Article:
February 23, 2018

Tiffany Promise



You should be thirty-three today, Jesus’ age, 

Gran-Gran’s dreaded thirty-through

Instead, you’re eight months passed

and I know each moment like I know my baby’s soft spot. 

As her skull hardens, yours becomes dust. 


I was thirty-eight weeks pregnant—a whole universe inside—

while you were breathing only by machine.

The others encircled (plugs/tubes/tears)

but I couldn’t risk labor on a plane. 


You’d weathered the chops—so ripe with trauma 

it’s a wonder your skin didn’t slip right off (mine did)—

only to be outdone by the silly kitchen floor: 

skull-buster, brain-bleeder, ender of a fucking era.


Posey stitched on your blood pressure cuff, 

you two were together in the deep in-between: 

playing Pogs, cold-cut-snacking, hijinks for days,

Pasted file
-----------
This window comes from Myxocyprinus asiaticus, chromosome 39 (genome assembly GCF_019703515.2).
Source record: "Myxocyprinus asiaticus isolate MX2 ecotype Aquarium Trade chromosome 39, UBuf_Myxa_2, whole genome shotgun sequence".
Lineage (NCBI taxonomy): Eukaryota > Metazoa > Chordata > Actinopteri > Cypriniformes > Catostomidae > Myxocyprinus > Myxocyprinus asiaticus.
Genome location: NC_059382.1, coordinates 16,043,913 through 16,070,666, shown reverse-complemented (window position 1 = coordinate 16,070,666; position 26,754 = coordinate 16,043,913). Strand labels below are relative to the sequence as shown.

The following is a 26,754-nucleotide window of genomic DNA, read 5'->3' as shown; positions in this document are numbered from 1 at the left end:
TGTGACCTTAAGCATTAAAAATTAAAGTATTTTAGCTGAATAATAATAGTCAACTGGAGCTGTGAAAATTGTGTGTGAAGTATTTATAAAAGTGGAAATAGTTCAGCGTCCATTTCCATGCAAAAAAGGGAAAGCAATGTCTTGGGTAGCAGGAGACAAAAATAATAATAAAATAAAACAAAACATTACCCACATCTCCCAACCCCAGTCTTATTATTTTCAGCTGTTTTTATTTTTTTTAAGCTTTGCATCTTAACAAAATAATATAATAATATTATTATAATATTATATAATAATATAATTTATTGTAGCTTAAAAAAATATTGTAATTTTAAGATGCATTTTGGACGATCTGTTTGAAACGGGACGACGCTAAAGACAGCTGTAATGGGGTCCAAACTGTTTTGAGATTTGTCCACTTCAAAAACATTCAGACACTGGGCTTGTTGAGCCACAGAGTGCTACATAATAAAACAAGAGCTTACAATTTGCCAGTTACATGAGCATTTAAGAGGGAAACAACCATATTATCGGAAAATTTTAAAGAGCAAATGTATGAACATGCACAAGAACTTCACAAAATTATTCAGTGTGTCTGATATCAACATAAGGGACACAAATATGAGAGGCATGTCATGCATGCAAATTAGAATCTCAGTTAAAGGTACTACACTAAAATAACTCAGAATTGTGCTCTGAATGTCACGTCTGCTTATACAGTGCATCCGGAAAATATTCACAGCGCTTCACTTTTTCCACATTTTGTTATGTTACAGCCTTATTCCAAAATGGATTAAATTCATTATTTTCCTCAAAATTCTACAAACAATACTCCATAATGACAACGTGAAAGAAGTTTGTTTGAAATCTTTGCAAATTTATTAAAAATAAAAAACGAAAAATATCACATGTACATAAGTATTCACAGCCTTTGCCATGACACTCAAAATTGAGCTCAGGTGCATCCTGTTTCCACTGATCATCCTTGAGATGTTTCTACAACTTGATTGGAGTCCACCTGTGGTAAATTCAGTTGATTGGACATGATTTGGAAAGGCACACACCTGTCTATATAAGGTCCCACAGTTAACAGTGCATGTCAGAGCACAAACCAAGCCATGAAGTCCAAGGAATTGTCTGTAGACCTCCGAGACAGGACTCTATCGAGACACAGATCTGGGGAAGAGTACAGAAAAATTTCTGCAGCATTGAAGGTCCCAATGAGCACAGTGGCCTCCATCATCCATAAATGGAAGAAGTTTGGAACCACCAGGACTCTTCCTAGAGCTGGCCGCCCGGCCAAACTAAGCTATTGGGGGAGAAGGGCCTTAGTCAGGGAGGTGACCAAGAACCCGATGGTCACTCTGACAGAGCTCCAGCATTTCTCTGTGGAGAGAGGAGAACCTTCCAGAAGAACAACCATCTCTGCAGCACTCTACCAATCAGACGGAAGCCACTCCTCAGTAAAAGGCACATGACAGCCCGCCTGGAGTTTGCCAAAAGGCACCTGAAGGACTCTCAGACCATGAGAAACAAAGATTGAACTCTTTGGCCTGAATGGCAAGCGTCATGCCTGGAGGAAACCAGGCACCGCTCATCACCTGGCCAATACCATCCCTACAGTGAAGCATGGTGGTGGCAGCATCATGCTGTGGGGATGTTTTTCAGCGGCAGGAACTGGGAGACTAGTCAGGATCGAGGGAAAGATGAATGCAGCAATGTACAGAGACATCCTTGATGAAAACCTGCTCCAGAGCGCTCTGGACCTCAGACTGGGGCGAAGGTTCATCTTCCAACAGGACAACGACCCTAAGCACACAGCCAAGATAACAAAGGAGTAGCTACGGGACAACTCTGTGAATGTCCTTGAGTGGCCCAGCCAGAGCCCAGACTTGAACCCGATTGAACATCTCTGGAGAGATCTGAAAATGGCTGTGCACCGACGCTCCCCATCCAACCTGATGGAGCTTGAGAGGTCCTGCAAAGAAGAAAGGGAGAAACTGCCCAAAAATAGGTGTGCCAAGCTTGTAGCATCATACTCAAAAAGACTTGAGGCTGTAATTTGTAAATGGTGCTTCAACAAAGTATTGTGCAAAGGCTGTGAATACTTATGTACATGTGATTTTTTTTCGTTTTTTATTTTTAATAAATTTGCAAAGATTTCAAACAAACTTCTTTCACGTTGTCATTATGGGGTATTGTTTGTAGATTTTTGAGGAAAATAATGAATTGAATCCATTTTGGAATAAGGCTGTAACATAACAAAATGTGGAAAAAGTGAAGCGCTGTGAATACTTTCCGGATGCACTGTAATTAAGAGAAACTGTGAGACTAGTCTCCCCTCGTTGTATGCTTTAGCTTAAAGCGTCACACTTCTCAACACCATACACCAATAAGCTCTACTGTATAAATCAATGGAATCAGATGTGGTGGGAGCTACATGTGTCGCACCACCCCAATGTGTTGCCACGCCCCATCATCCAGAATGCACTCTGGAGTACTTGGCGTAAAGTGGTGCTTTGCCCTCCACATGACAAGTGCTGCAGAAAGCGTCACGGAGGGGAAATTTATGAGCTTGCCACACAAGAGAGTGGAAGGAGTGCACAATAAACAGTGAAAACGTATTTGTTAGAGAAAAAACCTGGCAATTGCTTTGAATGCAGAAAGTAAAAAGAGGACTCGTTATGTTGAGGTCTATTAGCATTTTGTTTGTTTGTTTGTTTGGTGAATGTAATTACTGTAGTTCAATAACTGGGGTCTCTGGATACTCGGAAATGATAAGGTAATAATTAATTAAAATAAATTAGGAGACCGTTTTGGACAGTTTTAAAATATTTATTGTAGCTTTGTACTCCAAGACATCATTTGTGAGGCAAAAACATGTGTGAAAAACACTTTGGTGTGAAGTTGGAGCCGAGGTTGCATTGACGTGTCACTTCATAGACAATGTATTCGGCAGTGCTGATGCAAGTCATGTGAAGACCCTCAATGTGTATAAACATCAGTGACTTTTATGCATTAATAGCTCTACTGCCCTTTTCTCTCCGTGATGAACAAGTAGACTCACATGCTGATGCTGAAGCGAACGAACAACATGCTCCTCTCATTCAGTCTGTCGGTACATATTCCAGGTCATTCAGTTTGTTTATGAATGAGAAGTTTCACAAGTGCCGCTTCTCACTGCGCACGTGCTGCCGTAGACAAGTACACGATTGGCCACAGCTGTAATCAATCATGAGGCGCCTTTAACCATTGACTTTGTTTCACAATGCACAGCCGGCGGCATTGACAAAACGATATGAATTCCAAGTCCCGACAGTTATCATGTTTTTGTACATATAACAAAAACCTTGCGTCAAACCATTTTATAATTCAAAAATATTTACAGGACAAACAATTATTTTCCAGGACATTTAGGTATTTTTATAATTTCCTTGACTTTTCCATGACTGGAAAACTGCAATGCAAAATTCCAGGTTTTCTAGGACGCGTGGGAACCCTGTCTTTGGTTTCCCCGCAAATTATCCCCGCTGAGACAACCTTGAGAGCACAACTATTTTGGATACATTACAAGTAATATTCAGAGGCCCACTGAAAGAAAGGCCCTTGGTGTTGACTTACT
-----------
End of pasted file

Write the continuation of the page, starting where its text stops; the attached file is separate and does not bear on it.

before the old switcharoo: earth to moon, Moon to earth.


In June, we’ll celebrate Poe’s first year,

her face smashed in trés leches, balloons to fill the room. 

As she eats avocado, learns to walk, says ghost, cracker, angel

I’ll remember that pepper-sniffing, yoke-tongued boy you were,

blondie bear, stinky pot, little brother.


With her every inch, your void gulfs.

Tiffany Promise's writing has previously been published in Black Clock, Blanket Sea, and Gingerbread House. She received her MFA from CalArts a few years ago, and is currently living in Victoria, B.C. while figuring out how to juggle motherhood and writing. She just completed her first novel.